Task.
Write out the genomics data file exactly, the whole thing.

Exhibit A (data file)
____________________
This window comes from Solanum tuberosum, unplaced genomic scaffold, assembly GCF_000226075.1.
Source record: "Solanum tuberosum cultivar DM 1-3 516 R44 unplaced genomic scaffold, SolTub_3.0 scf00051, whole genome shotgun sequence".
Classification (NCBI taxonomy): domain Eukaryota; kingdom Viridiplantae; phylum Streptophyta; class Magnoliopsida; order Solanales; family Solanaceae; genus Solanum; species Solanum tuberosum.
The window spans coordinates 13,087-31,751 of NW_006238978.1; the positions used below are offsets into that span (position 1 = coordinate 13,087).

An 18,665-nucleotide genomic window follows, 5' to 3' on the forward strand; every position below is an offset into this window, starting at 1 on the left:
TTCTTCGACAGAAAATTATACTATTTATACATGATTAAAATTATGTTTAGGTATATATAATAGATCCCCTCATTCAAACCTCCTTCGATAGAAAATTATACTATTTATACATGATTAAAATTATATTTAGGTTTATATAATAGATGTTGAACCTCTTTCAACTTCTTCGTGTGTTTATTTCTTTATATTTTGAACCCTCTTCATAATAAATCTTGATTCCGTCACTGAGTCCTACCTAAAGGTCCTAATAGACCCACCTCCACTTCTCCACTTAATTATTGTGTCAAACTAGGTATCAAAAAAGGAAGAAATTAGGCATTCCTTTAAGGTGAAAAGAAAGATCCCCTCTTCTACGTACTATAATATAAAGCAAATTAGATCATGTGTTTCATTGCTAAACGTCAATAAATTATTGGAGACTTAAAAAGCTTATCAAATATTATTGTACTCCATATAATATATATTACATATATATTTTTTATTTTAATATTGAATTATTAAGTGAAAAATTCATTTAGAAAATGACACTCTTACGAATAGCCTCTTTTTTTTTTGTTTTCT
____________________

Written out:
This window comes from Solanum tuberosum, unplaced genomic scaffold, assembly GCF_000226075.1.
Source record: "Solanum tuberosum cultivar DM 1-3 516 R44 unplaced genomic scaffold, SolTub_3.0 scf00051, whole genome shotgun sequence".
Classification (NCBI taxonomy): domain Eukaryota; kingdom Viridiplantae; phylum Streptophyta; class Magnoliopsida; order Solanales; family Solanaceae; genus Solanum; species Solanum tuberosum.
The window spans coordinates 13,087-31,751 of NW_006238978.1; the positions used below are offsets into that span (position 1 = coordinate 13,087).

An 18,665-nucleotide genomic window follows, 5' to 3' on the forward strand; every position below is an offset into this window, starting at 1 on the left:
TTCTTCGACAGAAAATTATACTATTTATACATGATTAAAATTATGTTTAGGTATATATAATAGATCCCCTCATTCAAACCTCCTTCGATAGAAAATTATACTATTTATACATGATTAAAATTATATTTAGGTTTATATAATAGATGTTGAACCTCTTTCAACTTCTTCGTGTGTTTATTTCTTTATATTTTGAACCCTCTTCATAATAAATCTTGATTCCGTCACTGAGTCCTACCTAAAGGTCCTAATAGACCCACCTCCACTTCTCCACTTAATTATTGTGTCAAACTAGGTATCAAAAAAGGAAGAAATTAGGCATTCCTTTAAGGTGAAAAGAAAGATCCCCTCTTCTACGTACTATAATATAAAGCAAATTAGATCATGTGTTTCATTGCTAAACGTCAATAAATTATTGGAGACTTAAAAAGCTTATCAAATATTATTGTACTCCATATAATATATATTACATATATATTTTTTATTTTAATATTGAATTATTAAGTGAAAAATTCATTTAGAAAATGACACTCTTACGAATAGCCTCTTTTTTTTTTGTTTTCT